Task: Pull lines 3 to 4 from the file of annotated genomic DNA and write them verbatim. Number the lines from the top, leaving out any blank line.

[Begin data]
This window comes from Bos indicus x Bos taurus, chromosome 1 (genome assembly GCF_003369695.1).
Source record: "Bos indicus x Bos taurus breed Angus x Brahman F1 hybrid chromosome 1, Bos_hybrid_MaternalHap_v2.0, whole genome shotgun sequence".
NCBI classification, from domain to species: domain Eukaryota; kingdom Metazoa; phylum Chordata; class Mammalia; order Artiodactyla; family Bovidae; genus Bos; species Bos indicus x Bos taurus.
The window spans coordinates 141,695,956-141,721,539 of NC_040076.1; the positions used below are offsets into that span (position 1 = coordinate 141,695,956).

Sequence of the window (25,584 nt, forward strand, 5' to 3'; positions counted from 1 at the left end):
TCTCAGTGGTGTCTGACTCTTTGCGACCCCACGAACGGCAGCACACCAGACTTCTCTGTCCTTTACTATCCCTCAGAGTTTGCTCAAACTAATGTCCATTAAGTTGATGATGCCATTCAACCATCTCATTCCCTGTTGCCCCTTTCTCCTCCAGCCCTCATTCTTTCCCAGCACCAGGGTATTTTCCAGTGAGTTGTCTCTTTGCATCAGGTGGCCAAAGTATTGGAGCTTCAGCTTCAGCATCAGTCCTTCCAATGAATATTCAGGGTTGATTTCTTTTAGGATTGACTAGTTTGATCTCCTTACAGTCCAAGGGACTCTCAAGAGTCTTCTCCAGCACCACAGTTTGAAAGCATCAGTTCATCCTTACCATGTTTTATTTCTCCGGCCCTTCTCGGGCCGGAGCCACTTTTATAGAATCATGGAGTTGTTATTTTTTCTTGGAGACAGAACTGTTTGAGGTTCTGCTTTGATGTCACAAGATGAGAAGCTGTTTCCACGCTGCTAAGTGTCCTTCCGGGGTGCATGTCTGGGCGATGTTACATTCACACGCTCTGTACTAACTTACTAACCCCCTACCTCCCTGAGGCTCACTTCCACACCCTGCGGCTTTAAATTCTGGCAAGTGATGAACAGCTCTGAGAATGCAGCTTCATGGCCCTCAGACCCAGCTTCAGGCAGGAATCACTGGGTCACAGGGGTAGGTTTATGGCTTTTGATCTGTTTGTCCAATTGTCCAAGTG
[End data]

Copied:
NCBI classification, from domain to species: domain Eukaryota; kingdom Metazoa; phylum Chordata; class Mammalia; order Artiodactyla; family Bovidae; genus Bos; species Bos indicus x Bos taurus.
The window spans coordinates 141,695,956-141,721,539 of NC_040076.1; the positions used below are offsets into that span (position 1 = coordinate 141,695,956).